Another victim is a Conophytum named the Cross of Christ. Only about 1,000 of the plants existed; three poaching incidents decimated the wild population. News reports over the past year hint at the scale of the illegal plant trade in the dry Northern Cape: South Koreans poached more than 60,000 Conophytums and were fined R5-million in February 2020 – the fourth conviction of plant poachers in five months. Men were found with 11,000 endangered plants in May 2020. Ten men were arrested in Upington in January 2021 with 8,000 succulents.

Even halfmens plants in the park itself have been poached, says Richtersveld Park manager Brent Whittington. “We were fortunate enough to intervene,” he says. “The entire industry has escalated considerably. We have been actively assisting the South African Police Service with numerous cases [in the region] and the numbers and values of plants are alarmingly high: tens of thousands of plants with a black-market value in the tens of millions of rand, and this only for plants within the Namaqua region.”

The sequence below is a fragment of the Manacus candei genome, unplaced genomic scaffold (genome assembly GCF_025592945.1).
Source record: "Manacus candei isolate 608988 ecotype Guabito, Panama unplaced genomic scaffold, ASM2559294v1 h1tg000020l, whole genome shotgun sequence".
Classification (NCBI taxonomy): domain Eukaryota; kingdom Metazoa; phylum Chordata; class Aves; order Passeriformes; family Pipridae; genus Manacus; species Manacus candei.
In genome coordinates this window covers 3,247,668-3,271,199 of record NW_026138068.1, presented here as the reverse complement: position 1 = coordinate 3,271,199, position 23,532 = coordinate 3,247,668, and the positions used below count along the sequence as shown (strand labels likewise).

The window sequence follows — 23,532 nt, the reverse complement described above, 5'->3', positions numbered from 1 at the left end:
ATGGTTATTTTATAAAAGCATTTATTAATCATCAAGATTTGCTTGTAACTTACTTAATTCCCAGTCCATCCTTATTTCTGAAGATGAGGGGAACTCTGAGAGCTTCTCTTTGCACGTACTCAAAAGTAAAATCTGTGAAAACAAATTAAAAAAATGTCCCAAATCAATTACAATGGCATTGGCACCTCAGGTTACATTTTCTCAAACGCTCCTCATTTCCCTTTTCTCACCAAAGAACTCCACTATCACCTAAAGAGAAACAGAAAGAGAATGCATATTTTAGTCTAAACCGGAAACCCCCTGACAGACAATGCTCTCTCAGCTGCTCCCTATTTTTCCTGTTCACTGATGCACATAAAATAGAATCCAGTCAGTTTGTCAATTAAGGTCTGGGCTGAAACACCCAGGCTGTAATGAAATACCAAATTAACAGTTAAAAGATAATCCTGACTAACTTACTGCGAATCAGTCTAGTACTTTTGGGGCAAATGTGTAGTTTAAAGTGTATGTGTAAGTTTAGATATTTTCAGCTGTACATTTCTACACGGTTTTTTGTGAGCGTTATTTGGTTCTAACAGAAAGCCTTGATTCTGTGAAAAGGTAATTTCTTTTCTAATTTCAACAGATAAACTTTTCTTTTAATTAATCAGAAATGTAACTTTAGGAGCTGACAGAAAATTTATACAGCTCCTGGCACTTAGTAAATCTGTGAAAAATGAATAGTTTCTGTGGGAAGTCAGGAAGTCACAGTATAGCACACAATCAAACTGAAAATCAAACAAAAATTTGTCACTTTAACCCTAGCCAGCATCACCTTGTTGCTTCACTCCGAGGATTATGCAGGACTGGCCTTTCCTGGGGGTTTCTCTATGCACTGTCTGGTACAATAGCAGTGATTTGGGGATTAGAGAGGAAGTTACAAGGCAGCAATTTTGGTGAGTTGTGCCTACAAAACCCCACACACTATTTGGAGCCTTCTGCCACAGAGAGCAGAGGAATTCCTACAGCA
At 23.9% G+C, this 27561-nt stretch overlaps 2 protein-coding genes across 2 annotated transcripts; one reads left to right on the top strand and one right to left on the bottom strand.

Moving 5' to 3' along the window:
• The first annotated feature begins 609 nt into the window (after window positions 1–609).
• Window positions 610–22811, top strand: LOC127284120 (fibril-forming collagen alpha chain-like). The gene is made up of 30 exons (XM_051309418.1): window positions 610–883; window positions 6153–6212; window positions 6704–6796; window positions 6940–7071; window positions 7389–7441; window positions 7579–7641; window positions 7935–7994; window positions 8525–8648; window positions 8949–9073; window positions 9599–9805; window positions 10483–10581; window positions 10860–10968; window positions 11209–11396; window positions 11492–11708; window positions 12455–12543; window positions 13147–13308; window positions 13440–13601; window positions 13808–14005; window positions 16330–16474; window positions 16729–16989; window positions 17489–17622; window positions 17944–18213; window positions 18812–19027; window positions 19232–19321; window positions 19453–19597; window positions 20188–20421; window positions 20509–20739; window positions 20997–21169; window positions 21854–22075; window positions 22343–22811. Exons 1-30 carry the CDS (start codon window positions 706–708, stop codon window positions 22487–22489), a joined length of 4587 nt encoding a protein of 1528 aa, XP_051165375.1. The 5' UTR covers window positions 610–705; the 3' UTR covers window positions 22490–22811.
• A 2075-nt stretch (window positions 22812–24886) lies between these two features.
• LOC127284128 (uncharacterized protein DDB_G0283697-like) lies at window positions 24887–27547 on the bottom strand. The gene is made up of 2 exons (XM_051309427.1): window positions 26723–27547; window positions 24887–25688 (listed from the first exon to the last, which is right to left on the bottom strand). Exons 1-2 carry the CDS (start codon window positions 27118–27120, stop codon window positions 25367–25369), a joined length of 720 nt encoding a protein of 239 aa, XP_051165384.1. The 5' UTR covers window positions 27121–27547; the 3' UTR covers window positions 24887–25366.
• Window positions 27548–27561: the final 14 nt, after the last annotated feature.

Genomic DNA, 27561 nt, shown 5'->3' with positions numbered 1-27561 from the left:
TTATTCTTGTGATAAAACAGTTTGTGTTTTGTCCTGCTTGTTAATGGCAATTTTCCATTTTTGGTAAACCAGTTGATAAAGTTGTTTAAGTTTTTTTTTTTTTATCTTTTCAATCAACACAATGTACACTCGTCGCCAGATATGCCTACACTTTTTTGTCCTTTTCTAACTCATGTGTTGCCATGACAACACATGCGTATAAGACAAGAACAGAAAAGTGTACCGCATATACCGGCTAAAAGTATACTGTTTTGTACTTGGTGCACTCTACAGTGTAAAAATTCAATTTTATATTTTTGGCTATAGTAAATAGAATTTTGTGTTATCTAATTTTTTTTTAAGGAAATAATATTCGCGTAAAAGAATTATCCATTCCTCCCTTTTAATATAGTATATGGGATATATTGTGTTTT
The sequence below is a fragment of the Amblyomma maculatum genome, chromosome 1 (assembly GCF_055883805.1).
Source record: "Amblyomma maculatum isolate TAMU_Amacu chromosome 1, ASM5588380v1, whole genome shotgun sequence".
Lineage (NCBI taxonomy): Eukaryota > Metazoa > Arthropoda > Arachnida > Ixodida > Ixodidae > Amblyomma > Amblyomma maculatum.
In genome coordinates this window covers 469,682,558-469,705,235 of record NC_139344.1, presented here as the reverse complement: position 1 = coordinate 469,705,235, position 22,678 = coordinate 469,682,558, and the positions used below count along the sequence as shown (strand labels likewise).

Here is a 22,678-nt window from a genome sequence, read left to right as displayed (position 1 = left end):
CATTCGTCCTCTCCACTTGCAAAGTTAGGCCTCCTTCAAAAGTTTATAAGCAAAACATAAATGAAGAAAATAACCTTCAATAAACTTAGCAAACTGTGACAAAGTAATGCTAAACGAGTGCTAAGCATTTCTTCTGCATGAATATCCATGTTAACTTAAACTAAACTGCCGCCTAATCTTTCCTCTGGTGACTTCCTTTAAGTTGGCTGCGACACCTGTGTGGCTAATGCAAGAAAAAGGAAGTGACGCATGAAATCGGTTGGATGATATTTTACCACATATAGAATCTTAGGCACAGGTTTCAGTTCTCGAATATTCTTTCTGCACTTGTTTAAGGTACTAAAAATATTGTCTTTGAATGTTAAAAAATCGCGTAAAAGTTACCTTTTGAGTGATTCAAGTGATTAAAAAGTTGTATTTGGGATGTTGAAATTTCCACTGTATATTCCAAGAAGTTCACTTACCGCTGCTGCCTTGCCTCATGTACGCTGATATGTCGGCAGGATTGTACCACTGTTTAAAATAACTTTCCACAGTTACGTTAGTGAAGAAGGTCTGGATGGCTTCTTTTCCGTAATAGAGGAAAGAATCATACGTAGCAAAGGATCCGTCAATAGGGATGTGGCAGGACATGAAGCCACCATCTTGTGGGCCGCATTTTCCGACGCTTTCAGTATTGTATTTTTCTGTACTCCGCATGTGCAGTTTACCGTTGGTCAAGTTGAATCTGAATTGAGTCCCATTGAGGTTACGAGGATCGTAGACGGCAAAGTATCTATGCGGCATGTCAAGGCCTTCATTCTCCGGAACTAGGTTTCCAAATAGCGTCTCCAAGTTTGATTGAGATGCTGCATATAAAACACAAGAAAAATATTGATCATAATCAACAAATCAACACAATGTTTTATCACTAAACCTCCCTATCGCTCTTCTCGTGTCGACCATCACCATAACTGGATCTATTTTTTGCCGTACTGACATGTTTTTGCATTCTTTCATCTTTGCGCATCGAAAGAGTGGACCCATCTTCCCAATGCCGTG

Dead and living Pearson’s Aloes in Helskloof. (Photo: Janine Stephen)

Replanting confiscated specimens is no simple matter. Here, plant populations have adapted to tiny changes in geology, altitude or location to gain an advantage and survive. Low-slung succulents must cope with extreme heat – ground temperatures of more than 80°C have been measured. In places, white quartz chips coat the earth and reflect the sun’s rays, making the soil just a few degrees cooler. As a result, they’re a haven for small succulent species adapted to such microclimates. “Every population is genetically different,” explains Van Wyk. Popping plants randomly back into similar habitats could “stuff up the whole species” by compromising the genetics that allow unique populations to survive.